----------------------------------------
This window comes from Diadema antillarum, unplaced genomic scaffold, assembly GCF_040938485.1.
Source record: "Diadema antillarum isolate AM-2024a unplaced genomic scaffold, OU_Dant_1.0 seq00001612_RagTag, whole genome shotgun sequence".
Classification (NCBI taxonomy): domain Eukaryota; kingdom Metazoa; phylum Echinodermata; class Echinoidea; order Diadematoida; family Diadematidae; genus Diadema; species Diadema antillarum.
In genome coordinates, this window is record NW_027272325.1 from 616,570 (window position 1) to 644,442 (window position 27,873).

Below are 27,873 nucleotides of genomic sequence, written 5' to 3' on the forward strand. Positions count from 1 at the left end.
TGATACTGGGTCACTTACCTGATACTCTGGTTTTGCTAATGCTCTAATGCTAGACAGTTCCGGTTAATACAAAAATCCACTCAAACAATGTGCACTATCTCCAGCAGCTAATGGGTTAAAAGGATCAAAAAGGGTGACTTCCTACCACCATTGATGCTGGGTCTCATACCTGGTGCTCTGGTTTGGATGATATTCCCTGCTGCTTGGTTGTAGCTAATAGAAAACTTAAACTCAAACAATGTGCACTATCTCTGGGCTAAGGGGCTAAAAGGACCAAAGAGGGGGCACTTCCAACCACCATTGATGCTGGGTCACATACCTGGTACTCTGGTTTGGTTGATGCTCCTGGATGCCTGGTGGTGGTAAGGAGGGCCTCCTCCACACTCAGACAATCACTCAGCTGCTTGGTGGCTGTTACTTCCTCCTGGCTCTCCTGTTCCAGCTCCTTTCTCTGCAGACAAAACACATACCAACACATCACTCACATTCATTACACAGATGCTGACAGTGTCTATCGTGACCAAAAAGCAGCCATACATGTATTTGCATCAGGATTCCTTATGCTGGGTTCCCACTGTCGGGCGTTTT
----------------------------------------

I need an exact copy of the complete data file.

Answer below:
This window comes from Diadema antillarum, unplaced genomic scaffold, assembly GCF_040938485.1.
Source record: "Diadema antillarum isolate AM-2024a unplaced genomic scaffold, OU_Dant_1.0 seq00001612_RagTag, whole genome shotgun sequence".
Classification (NCBI taxonomy): domain Eukaryota; kingdom Metazoa; phylum Echinodermata; class Echinoidea; order Diadematoida; family Diadematidae; genus Diadema; species Diadema antillarum.
In genome coordinates, this window is record NW_027272325.1 from 616,570 (window position 1) to 644,442 (window position 27,873).

Below are 27,873 nucleotides of genomic sequence, written 5' to 3' on the forward strand. Positions count from 1 at the left end.
TGATACTGGGTCACTTACCTGATACTCTGGTTTTGCTAATGCTCTAATGCTAGACAGTTCCGGTTAATACAAAAATCCACTCAAACAATGTGCACTATCTCCAGCAGCTAATGGGTTAAAAGGATCAAAAAGGGTGACTTCCTACCACCATTGATGCTGGGTCTCATACCTGGTGCTCTGGTTTGGATGATATTCCCTGCTGCTTGGTTGTAGCTAATAGAAAACTTAAACTCAAACAATGTGCACTATCTCTGGGCTAAGGGGCTAAAAGGACCAAAGAGGGGGCACTTCCAACCACCATTGATGCTGGGTCACATACCTGGTACTCTGGTTTGGTTGATGCTCCTGGATGCCTGGTGGTGGTAAGGAGGGCCTCCTCCACACTCAGACAATCACTCAGCTGCTTGGTGGCTGTTACTTCCTCCTGGCTCTCCTGTTCCAGCTCCTTTCTCTGCAGACAAAACACATACCAACACATCACTCACATTCATTACACAGATGCTGACAGTGTCTATCGTGACCAAAAAGCAGCCATACATGTATTTGCATCAGGATTCCTTATGCTGGGTTCCCACTGTCGGGCGTTTT